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To utilize time-domain optical coherence tomography (OCT) to measure changes in the crystalline lens with age and accommodation.
A cross-sectional study of pre-presbyopic and presbyopic subjects was conducted. Amplitude of accommodation was measured with the push-up test. Objective accommodation was measured with the Grand Seiko auto-refractor and a Badal lens system. Lens thickness was measured with the Zeiss Visante OCT and an internal optometer. The data were analyzed using correlation coefficients, linear regression, and by calculating the average change in lens thickness per diopter change in objective accommodation.
Twenty-two subjects between the ages of 36 and 50 years completed the study. Subjective amplitude of accommodation ranged from 2.17 to 6.38 D. Objective accommodation ranged from 0.22 to 4.56 D. The mean lens thickness was 4.05 ± 0.20 mm. The mean change in lens thickness for up to a 5-D accommodative stimulus ranged from 0.01 to 0.26 mm. The correlation coefficients were: age and subjective accommodation, r = −0.74; age and objective accommodation, r = −0.84; change in lens thickness and age, r = −0.65; change in lens thickness and subjective accommodation, r = 0.74; change in lens thickness and objective accommodation, r = 0.64; objective and subjective accommodation, r = 0.82; (all p < 0.01). An increase in lens thickness of 21 μm per year of age was determined by linear regression. For the subjects who showed at least 1 D of accommodative response on the Grand Seiko auto-refractor, there was an increase of 51 ± 19 μm per diopter of accommodation.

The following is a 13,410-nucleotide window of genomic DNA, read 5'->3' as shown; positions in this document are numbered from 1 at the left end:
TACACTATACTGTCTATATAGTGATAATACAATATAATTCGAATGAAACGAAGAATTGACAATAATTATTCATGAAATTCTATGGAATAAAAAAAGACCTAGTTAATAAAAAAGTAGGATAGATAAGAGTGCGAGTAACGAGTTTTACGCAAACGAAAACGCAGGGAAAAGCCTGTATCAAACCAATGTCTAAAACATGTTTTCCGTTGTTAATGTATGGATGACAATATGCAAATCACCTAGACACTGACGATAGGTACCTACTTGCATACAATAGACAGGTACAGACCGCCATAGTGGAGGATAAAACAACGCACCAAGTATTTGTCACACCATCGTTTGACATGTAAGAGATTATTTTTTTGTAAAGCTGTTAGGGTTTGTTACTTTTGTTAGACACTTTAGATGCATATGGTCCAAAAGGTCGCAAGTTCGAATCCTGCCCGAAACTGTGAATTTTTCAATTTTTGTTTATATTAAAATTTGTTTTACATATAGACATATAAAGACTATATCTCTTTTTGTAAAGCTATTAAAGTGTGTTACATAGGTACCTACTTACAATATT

OCT is a non-invasive technique that can be used to quantify changes in the thickness of the crystalline lens. Subjective and objective measurements of accommodation, as well as age, were robustly correlated with the measured changes in lens thickness. Lens thickness changes with age and accommodation as measured with the Visante OCT compare well with previous findings using Scheimpflug photography and ultrasound.